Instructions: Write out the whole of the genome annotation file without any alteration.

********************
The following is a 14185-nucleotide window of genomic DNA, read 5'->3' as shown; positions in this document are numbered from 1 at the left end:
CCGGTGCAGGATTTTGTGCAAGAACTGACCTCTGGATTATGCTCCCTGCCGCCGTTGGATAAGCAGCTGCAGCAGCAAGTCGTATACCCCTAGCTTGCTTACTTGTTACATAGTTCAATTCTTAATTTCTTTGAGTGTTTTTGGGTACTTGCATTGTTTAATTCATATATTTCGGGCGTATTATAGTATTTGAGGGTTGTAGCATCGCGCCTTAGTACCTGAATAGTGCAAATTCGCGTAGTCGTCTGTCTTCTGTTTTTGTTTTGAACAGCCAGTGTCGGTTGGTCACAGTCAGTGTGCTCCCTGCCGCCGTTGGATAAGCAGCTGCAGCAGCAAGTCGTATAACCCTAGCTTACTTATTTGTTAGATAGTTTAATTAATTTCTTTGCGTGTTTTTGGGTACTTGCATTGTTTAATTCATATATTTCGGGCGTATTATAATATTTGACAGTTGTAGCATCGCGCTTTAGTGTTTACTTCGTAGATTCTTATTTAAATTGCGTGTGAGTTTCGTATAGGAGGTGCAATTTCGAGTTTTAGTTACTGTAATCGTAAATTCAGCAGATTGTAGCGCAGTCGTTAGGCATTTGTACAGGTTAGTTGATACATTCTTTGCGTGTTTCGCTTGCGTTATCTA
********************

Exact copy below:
The following is a 14185-nucleotide window of genomic DNA, read 5'->3' as shown; positions in this document are numbered from 1 at the left end:
CCGGTGCAGGATTTTGTGCAAGAACTGACCTCTGGATTATGCTCCCTGCCGCCGTTGGATAAGCAGCTGCAGCAGCAAGTCGTATACCCCTAGCTTGCTTACTTGTTACATAGTTCAATTCTTAATTTCTTTGAGTGTTTTTGGGTACTTGCATTGTTTAATTCATATATTTCGGGCGTATTATAGTATTTGAGGGTTGTAGCATCGCGCCTTAGTACCTGAATAGTGCAAATTCGCGTAGTCGTCTGTCTTCTGTTTTTGTTTTGAACAGCCAGTGTCGGTTGGTCACAGTCAGTGTGCTCCCTGCCGCCGTTGGATAAGCAGCTGCAGCAGCAAGTCGTATAACCCTAGCTTACTTATTTGTTAGATAGTTTAATTAATTTCTTTGCGTGTTTTTGGGTACTTGCATTGTTTAATTCATATATTTCGGGCGTATTATAATATTTGACAGTTGTAGCATCGCGCTTTAGTGTTTACTTCGTAGATTCTTATTTAAATTGCGTGTGAGTTTCGTATAGGAGGTGCAATTTCGAGTTTTAGTTACTGTAATCGTAAATTCAGCAGATTGTAGCGCAGTCGTTAGGCATTTGTACAGGTTAGTTGATACATTCTTTGCGTGTTTCGCTTGCGTTATCTA